Date and time:
Presenters: Daniel McDuff
In recent years, there have been significant advances in remote imaging methods for capturing physiological signals. Many of these approaches involve analysis of the human face and utilize computer vision to recover very subtle changes caused by human physiology. The resulting signals are clinically important as vital signs and are also influenced by autonomic nervous system activity. There are numerous healthcare and affective computing applications of remote physiological sensing. The first part of this tutorial will cover the fundamentals of remote imaging photoplethysmography. Following this there will be a deeper dive into state-of-the-art techniques for motion and dynamic illumination tolerance. The impact of frame rate, image resolution and video compression on blood volume pulse signal-to-noise ratio and physiological parameters accuracy will be characterized and discussed. Advancements in multispectral and hyper-spectral imaging will also be presented, highlighting how hardware as well as software can be adapted to improve physiological measurement. Finally, examples of visualization techniques and applications will be presented.
About the presenter:
Daniel McDuff is a researcher at Microsoft Research in Redmond. His research focuses on building sensing and machine learning tools to enable the automated recognition and analysis of emotions and physiology. He is also a visiting scientist at Brigham and Women’s Hospital in Boston. Daniel completed his Ph.D. in the Affective Computing Group at the MIT Media Lab in 2014 and has a B.A. and Masters from Cambridge University. Previously, Daniel was Director of Research at Affectiva and a post-doctoral research affiliate at the MIT Media Lab. During his Ph.D. Daniel collaborated on the first methods to show physiological signals could be measured remotely using ordinary webcams. He is serving on the organizing committee for ACII2017 and has organized several IEEE workshops and special sessions related to physiological and affect measurement and machine learning. His work has been published in a number of top journals and conferences.
His work has received nominations and awards from Popular Science magazine as one of the top inventions in 2011, South-by-South-West Interactive (SXSWi), The Webby Awards, ESOMAR and the Center for Integrated Medicine and Innovative Technology (CIMIT). His projects have been reported in many publications including The Times, the New York Times, The Wall Street Journal, BBC News, New Scientist and Forbes magazine. He has received best paper awards at IEEE Face and Gesture and Body Sensor Networks.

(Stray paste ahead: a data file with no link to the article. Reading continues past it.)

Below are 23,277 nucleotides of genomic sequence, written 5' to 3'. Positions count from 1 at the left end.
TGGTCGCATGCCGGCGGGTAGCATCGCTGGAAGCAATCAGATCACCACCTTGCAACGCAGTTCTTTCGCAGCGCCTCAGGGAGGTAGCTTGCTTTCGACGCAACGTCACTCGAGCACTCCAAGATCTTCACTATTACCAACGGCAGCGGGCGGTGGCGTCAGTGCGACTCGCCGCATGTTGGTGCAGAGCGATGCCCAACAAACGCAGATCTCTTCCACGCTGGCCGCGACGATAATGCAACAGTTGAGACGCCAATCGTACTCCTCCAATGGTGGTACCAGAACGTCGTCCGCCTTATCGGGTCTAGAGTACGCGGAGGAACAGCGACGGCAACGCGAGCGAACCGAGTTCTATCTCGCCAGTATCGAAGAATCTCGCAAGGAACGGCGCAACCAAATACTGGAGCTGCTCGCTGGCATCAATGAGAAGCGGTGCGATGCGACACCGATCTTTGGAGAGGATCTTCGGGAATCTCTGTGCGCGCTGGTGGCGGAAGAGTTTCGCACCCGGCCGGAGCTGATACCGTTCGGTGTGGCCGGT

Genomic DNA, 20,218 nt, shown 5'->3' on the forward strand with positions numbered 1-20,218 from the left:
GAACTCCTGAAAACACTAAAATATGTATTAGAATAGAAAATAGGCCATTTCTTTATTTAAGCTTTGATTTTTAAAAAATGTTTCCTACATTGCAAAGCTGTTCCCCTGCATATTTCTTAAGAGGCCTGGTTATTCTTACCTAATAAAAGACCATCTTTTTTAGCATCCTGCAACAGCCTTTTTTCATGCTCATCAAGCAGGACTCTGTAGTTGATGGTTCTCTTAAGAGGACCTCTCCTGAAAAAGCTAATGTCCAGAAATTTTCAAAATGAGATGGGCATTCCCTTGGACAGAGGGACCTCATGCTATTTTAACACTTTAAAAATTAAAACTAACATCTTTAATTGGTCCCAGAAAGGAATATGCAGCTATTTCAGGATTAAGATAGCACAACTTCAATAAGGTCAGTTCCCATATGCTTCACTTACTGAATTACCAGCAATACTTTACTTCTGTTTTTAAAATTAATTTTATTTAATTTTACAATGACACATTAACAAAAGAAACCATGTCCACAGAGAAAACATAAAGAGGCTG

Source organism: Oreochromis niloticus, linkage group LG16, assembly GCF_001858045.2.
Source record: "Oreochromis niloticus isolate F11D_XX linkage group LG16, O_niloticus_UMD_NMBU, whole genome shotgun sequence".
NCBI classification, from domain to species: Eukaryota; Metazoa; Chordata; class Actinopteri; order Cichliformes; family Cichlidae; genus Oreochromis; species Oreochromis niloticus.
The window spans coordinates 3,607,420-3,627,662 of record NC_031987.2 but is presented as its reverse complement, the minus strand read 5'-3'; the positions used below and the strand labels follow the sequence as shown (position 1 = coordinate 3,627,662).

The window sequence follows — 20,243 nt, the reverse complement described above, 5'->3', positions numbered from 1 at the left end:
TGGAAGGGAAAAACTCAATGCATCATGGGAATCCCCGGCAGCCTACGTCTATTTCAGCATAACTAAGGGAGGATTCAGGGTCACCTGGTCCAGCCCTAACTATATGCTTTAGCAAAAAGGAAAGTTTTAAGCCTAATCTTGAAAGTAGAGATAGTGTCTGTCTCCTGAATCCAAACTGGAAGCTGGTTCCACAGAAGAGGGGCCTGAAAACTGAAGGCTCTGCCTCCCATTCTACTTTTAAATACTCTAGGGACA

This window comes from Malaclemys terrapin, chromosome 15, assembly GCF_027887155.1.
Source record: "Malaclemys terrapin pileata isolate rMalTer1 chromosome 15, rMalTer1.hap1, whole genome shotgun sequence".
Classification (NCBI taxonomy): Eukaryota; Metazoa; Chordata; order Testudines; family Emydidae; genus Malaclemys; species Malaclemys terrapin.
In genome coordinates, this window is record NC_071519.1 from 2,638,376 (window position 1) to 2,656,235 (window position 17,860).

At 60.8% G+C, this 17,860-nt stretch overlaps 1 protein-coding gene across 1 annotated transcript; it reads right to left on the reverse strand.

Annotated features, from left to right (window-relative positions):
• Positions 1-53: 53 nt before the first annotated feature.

From Deep Unsupervised to Supervised Models for Face Analysis
Date and time:
Presenters: Richa Singh and Mayank Vatsa
Representation learning approaches have become an integral component of designing any pattern analysis system including face recognition. While learning from data is not new, advances in computing hardware and availability of very large training data has instigated widespread attention towards deep learning approaches. Currently, newer deep learning models/architectures and their applications are proposed almost every day. Face recognition literature has also seen a ubiquitous acceptability and results on benchmark databases show that deep learning algorithms have achieved accuracies, which were once considered arduous. The literature on deep learning for face analysis can be divided into three categories: supervised, unsupervised, and semi-supervised. Approaches focusing on synthesizing input such as super-resolution are typically unsupervised, whereas classification/recognition approaches are either supervised or semi-supervised. The applications of deep learning not only focus on face recognition, they also span in several other areas such as kinship verification and super-resolution to address the challenge of recognizing low resolution face images. This tutorial will focus on unsupervised and supervised deep learning models (e.g. autoencoders, Boltzmann machine) and application of different regularization techniques. We will also discuss the applications of these deep regularized architectures in different applications including (i) Face Verification/Classification, (ii) Kinship Verification, (iii) Face Super-resolution, and (iv) Face Presentation Attack Detection.